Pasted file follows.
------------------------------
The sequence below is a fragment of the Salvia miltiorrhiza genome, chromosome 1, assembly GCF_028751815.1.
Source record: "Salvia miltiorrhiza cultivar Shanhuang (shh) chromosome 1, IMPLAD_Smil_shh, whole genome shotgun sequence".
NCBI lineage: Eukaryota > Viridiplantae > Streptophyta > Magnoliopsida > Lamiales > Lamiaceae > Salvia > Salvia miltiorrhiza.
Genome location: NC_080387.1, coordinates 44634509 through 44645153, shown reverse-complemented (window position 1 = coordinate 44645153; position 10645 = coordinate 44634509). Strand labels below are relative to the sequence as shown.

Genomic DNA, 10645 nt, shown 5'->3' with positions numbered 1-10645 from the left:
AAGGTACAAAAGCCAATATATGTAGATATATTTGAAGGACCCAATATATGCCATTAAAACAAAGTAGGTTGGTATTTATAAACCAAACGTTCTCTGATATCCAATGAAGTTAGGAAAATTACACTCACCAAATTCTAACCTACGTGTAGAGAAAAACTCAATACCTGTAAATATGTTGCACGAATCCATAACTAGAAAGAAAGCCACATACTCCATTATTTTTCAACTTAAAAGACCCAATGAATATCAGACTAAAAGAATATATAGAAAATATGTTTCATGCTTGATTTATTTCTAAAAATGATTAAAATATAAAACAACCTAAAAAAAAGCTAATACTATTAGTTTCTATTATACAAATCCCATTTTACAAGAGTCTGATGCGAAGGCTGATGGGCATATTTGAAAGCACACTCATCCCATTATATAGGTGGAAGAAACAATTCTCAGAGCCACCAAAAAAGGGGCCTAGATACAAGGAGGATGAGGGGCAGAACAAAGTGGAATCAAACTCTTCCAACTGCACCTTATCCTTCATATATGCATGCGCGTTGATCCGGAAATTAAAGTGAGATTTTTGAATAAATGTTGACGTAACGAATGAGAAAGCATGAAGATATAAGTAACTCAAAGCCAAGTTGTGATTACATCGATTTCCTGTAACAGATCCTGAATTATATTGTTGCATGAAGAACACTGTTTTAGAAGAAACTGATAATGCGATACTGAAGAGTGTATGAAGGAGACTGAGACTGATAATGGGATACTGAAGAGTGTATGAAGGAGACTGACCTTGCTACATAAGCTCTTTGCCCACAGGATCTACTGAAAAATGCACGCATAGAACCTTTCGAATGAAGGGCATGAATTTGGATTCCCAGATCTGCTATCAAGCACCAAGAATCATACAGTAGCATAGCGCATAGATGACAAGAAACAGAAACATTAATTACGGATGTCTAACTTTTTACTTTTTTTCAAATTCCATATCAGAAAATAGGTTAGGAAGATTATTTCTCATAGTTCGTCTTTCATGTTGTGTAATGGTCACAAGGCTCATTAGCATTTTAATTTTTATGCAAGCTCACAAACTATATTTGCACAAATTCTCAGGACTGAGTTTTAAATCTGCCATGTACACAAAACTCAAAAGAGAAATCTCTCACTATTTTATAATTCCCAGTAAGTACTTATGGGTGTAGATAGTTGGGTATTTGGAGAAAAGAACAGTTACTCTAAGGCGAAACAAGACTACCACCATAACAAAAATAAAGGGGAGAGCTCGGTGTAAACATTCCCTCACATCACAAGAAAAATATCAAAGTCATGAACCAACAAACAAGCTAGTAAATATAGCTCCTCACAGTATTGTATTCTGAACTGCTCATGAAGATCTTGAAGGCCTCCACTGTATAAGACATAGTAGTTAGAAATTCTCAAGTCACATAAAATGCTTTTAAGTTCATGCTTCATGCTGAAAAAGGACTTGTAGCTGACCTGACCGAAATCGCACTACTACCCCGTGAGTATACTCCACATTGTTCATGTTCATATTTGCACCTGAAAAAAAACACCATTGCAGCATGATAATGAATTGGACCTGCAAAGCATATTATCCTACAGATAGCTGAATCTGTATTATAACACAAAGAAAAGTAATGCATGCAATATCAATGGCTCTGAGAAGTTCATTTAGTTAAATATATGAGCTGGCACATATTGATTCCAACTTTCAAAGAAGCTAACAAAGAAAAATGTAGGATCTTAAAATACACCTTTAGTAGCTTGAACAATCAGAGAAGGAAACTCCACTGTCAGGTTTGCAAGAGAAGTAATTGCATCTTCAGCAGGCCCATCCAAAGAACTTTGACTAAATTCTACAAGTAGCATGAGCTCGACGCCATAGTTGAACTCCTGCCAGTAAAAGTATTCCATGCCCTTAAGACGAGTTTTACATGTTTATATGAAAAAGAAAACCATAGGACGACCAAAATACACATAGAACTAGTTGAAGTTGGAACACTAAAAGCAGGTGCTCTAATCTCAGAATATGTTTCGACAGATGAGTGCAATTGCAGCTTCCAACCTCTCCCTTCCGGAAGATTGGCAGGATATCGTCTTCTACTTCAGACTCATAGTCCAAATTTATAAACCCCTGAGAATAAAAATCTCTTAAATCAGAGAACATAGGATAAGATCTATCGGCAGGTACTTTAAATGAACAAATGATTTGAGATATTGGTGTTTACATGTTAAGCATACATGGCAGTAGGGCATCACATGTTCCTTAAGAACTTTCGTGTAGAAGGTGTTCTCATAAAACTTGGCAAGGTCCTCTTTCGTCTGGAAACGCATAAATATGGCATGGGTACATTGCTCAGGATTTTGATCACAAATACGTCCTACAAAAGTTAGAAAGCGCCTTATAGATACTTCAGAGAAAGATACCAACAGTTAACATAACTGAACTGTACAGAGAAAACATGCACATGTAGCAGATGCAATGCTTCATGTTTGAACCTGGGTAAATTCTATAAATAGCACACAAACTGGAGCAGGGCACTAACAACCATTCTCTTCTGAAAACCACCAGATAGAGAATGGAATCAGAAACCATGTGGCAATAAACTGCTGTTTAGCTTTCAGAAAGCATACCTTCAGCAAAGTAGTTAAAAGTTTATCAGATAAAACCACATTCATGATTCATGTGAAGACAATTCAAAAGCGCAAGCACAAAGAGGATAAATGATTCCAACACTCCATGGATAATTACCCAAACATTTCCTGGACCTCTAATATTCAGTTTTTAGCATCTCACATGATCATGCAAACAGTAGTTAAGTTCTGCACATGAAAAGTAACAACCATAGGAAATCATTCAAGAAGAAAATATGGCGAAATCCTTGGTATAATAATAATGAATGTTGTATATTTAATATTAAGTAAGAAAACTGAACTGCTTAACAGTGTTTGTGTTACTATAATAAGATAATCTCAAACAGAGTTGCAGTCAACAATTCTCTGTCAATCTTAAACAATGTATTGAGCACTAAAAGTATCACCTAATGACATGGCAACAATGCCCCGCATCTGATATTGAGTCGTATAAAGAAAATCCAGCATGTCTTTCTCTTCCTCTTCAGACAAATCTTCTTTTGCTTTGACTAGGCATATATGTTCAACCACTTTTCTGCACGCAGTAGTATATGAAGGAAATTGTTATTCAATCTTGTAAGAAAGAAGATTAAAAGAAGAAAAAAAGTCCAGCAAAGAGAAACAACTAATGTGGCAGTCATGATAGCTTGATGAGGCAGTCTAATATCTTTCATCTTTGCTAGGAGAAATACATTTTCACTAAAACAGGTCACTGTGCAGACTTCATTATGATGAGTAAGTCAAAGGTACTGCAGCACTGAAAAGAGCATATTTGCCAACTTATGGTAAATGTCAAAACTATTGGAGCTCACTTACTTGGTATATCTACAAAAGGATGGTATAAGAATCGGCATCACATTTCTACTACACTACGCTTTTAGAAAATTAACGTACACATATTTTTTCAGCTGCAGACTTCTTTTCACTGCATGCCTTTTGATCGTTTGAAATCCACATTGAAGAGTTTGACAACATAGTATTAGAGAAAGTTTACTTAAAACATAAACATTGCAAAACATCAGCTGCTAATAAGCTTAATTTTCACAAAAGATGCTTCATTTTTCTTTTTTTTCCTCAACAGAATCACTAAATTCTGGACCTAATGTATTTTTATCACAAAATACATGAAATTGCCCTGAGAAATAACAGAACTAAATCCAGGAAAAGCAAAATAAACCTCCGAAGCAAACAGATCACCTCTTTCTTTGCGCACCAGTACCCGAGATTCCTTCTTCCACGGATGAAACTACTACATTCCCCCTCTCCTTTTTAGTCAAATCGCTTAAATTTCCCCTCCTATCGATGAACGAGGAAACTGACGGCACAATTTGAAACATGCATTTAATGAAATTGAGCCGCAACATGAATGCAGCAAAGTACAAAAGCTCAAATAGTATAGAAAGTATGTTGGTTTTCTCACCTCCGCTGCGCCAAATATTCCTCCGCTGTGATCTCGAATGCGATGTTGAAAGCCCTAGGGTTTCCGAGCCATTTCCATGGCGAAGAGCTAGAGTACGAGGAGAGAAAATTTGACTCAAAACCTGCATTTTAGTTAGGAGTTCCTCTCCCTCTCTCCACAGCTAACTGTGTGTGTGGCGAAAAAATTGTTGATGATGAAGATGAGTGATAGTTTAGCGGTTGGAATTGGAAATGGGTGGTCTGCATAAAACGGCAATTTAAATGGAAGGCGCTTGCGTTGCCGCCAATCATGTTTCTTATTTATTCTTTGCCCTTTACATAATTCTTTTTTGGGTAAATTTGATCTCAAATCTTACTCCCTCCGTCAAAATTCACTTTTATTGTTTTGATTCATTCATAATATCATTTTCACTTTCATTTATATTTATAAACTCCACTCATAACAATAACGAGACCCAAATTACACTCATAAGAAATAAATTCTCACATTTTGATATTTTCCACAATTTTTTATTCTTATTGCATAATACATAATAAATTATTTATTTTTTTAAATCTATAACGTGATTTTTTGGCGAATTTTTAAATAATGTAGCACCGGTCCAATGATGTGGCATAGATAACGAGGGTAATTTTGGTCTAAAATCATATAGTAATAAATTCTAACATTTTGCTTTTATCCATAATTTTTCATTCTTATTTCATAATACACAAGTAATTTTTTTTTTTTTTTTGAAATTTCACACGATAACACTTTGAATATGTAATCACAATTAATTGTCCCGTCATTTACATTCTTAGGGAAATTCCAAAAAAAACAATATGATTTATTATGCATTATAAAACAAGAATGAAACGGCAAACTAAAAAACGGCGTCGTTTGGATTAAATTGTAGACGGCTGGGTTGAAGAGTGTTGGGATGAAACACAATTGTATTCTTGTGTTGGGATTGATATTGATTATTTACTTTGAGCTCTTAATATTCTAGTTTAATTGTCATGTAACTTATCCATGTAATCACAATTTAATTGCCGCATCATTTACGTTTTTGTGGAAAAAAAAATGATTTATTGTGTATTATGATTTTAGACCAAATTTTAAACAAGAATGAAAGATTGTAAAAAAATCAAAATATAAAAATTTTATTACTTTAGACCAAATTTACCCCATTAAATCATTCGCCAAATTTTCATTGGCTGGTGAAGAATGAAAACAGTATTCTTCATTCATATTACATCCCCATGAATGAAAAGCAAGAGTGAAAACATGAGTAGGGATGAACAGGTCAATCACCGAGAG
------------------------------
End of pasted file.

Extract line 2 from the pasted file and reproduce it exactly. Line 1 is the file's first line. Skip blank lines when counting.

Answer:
Source record: "Salvia miltiorrhiza cultivar Shanhuang (shh) chromosome 1, IMPLAD_Smil_shh, whole genome shotgun sequence".